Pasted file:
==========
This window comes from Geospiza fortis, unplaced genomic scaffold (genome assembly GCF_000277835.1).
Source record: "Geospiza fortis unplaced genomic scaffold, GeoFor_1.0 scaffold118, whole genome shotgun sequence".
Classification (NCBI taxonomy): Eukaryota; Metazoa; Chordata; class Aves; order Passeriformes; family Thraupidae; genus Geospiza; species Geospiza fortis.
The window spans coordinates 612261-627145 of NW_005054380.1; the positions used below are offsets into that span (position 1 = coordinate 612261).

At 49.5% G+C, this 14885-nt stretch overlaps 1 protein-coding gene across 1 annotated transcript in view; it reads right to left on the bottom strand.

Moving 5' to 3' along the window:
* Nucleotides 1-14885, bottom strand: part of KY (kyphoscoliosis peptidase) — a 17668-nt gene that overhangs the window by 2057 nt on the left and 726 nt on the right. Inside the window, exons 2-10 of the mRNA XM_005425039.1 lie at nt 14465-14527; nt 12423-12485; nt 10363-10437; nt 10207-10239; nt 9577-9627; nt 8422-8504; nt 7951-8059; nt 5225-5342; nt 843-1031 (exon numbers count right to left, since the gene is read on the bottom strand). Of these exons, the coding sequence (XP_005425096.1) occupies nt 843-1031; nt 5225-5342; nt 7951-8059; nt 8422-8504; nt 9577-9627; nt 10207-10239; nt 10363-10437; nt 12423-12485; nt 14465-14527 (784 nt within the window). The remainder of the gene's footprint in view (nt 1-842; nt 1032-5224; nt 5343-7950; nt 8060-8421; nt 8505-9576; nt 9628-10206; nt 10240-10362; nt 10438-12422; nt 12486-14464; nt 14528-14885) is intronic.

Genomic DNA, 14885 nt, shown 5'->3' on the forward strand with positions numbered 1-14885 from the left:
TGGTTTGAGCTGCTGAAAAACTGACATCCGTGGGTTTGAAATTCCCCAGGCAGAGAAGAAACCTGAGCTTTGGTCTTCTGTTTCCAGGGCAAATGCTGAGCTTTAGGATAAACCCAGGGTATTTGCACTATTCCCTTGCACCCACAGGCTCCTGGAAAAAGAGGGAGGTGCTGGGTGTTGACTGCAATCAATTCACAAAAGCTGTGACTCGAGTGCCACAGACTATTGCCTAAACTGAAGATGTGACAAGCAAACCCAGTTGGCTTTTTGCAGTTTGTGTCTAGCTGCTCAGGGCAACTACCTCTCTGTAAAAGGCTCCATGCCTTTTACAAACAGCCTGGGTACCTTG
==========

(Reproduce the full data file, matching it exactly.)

This window comes from Geospiza fortis, unplaced genomic scaffold (genome assembly GCF_000277835.1).
Source record: "Geospiza fortis unplaced genomic scaffold, GeoFor_1.0 scaffold118, whole genome shotgun sequence".
Classification (NCBI taxonomy): Eukaryota; Metazoa; Chordata; class Aves; order Passeriformes; family Thraupidae; genus Geospiza; species Geospiza fortis.
The window spans coordinates 612261-627145 of NW_005054380.1; the positions used below are offsets into that span (position 1 = coordinate 612261).

At 49.5% G+C, this 14885-nt stretch overlaps 1 protein-coding gene across 1 annotated transcript in view; it reads right to left on the bottom strand.

Moving 5' to 3' along the window:
* Nucleotides 1-14885, bottom strand: part of KY (kyphoscoliosis peptidase) — a 17668-nt gene that overhangs the window by 2057 nt on the left and 726 nt on the right. Inside the window, exons 2-10 of the mRNA XM_005425039.1 lie at nt 14465-14527; nt 12423-12485; nt 10363-10437; nt 10207-10239; nt 9577-9627; nt 8422-8504; nt 7951-8059; nt 5225-5342; nt 843-1031 (exon numbers count right to left, since the gene is read on the bottom strand). Of these exons, the coding sequence (XP_005425096.1) occupies nt 843-1031; nt 5225-5342; nt 7951-8059; nt 8422-8504; nt 9577-9627; nt 10207-10239; nt 10363-10437; nt 12423-12485; nt 14465-14527 (784 nt within the window). The remainder of the gene's footprint in view (nt 1-842; nt 1032-5224; nt 5343-7950; nt 8060-8421; nt 8505-9576; nt 9628-10206; nt 10240-10362; nt 10438-12422; nt 12486-14464; nt 14528-14885) is intronic.

Genomic DNA, 14885 nt, shown 5'->3' on the forward strand with positions numbered 1-14885 from the left:
TGGTTTGAGCTGCTGAAAAACTGACATCCGTGGGTTTGAAATTCCCCAGGCAGAGAAGAAACCTGAGCTTTGGTCTTCTGTTTCCAGGGCAAATGCTGAGCTTTAGGATAAACCCAGGGTATTTGCACTATTCCCTTGCACCCACAGGCTCCTGGAAAAAGAGGGAGGTGCTGGGTGTTGACTGCAATCAATTCACAAAAGCTGTGACTCGAGTGCCACAGACTATTGCCTAAACTGAAGATGTGACAAGCAAACCCAGTTGGCTTTTTGCAGTTTGTGTCTAGCTGCTCAGGGCAACTACCTCTCTGTAAAAGGCTCCATGCCTTTTACAAACAGCCTGGGTACCTTG